(AP) Retired Army Col. David Hackworth, a highly decorated Vietnam veteran who spoke out against the war and later became a journalist and advocate for military reform, has died, his wife said Thursday. He was 74.
Hackworth died Wednesday in Tijuana, Mexico, where he was receiving treatment for bladder cancer. He lived with his wife in Greenwich, Conn.
A Newsweek correspondent during the Gulf War, Hackworth worked in recent years as a syndicated columnist for King Features, often criticizing the Bush administration’s handling of the Iraq war.
“Most combat vets pick their fights carefully. They look at their scars, remember the madness and are always mindful of the fallout,” Hackworth wrote in February. “That’s not the case in Washington, where the White House and the Pentagon are run by civilians who have never sweated it out on a battlefield.”
Hackworth ignited a national debate last year when he reported that Defense Secretary Donald Rumsfeld used a machine to sign condolence letters sent to the families of fallen soldiers. Rumsfeld later promised to sign each letter by hand.
“Hack never lost his focus,” said Roger Charles, president of Soldiers for the Truth, a California-based veterans group that Hackworth chaired. “That focus was on the young kids that our country sends to bleed and die on our behalf. Everything he did in his retirement was to try to give them a better chance to win and to come home. That’s one hell of a legacy.”
Orphaned before he was a year old, Hackworth was raised in California by his grandmother and in foster homes. He became a merchant marine at the age of 14 and lied about his age to join the Army in 1946 when he was 15.
Hackworth gained a reputation for blunt talk when, as a teenage private in Italy, he told Gen. Dwight D. Eisenhower, “The chow stinks.”
At 40 he became the youngest full colonel in Vietnam, where he served for nearly six years. He won some 80 medals in his career, including two Distinguished Service Crosses, 10 Silver Stars, and eight Purple Hearts.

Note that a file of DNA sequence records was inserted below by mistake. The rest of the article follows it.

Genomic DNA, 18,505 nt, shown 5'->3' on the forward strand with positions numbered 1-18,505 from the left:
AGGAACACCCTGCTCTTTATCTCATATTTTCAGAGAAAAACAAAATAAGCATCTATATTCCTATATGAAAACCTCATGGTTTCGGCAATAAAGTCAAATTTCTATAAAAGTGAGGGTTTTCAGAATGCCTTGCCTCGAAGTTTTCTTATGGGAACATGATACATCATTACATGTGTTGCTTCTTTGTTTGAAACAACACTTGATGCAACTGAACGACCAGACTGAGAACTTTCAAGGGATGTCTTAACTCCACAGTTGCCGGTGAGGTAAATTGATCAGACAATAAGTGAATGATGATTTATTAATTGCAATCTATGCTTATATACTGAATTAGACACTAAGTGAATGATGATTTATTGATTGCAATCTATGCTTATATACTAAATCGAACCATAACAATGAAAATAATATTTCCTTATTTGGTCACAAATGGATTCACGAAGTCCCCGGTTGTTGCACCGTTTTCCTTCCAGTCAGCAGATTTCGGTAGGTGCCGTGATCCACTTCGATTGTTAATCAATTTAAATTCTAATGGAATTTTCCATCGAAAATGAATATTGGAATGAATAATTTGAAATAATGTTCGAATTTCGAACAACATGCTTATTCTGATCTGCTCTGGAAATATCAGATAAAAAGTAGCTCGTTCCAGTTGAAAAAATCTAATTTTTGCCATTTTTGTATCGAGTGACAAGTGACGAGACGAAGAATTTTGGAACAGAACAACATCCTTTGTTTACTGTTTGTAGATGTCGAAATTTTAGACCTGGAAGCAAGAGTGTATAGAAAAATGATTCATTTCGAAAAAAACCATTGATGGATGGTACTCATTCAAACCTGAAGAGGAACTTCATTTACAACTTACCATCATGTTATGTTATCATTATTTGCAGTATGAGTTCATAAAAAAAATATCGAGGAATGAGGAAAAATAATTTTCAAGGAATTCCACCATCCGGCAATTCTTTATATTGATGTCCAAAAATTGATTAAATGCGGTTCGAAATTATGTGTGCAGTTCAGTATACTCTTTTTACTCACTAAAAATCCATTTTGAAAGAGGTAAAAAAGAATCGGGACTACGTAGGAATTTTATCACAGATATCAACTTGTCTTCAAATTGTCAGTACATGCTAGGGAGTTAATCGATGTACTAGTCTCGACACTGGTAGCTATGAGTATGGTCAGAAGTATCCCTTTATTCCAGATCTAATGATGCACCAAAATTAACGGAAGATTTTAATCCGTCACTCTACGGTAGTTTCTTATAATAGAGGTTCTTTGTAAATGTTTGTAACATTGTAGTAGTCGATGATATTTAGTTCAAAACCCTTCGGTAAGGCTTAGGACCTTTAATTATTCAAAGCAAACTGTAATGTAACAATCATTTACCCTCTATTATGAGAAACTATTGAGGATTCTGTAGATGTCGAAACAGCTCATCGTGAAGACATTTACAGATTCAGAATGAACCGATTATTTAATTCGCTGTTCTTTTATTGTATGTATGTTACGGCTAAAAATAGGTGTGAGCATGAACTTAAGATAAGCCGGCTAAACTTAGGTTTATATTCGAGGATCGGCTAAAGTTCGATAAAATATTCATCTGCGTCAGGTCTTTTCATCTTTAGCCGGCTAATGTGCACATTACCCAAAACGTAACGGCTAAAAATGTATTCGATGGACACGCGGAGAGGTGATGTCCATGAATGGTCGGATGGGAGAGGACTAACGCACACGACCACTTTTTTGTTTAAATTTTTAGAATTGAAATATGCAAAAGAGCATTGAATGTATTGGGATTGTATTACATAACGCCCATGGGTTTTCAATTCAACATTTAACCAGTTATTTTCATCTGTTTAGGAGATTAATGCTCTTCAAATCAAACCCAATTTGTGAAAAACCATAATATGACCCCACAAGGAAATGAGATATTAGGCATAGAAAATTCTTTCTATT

His unsparing criticism of tactics and doctrine continued throughout his 25-year career. It culminated in 1971 when he appeared on ABC’s “Issues and Answers” show. He told a national television audience that the Army’s Vietnam tactics were not unlike the food he had in Italy.
It was one of the first times a senior officer had publicly spoken out against the Vietnam War, and the Army unceremoniously retired the man who had been told a few months earlier that he was virtually assured promotion to brigadier general.
“I was brokenhearted because the Army was my family,” he told The Associated Press in 1990. “I loved it.”
He gave up his medals in protest and moved to Australia, where he made millions in a restaurant business and a duck farm.
His medals were reissued by Brig. Gen. John Howard in the 1980s and he returned to the United States around the time he published his best-selling autobiography, “About Face.”
“Writing the book had driven the devil out of me,” he said. “I was able to heal myself.”
He decided to channel his energy into pushing for reforms and streamlining the military, saying “the American people are tired of being ripped off.”
Hackworth’s other books include “The Vietnam Primer” and “Hazardous Duty.” His latest was “Steel My Soldiers’ Hearts.”
He came under fire because of his role in a 1996 Newsweek investigation of whether Adm. Michael Boorda wore medals for valor that he did not deserve. Boorda, the Navy’s top admiral, committed suicide rather than face disgrace, and some in the Pentagon blamed Hackworth.
Then, CBS reported that Hackworth may have worn a “Ranger” tab he did not earn. An audit by the Army’s chief of awards and decorations found he was issued the Ranger tab improperly, but that he should have been issued other medals and was not. There was no indication Hackworth wore any medals beyond those issued him by the Army.
He is survived by his wife of eight years, Eilhys England, a stepdaughter and four children from two earlier marriages, the family said.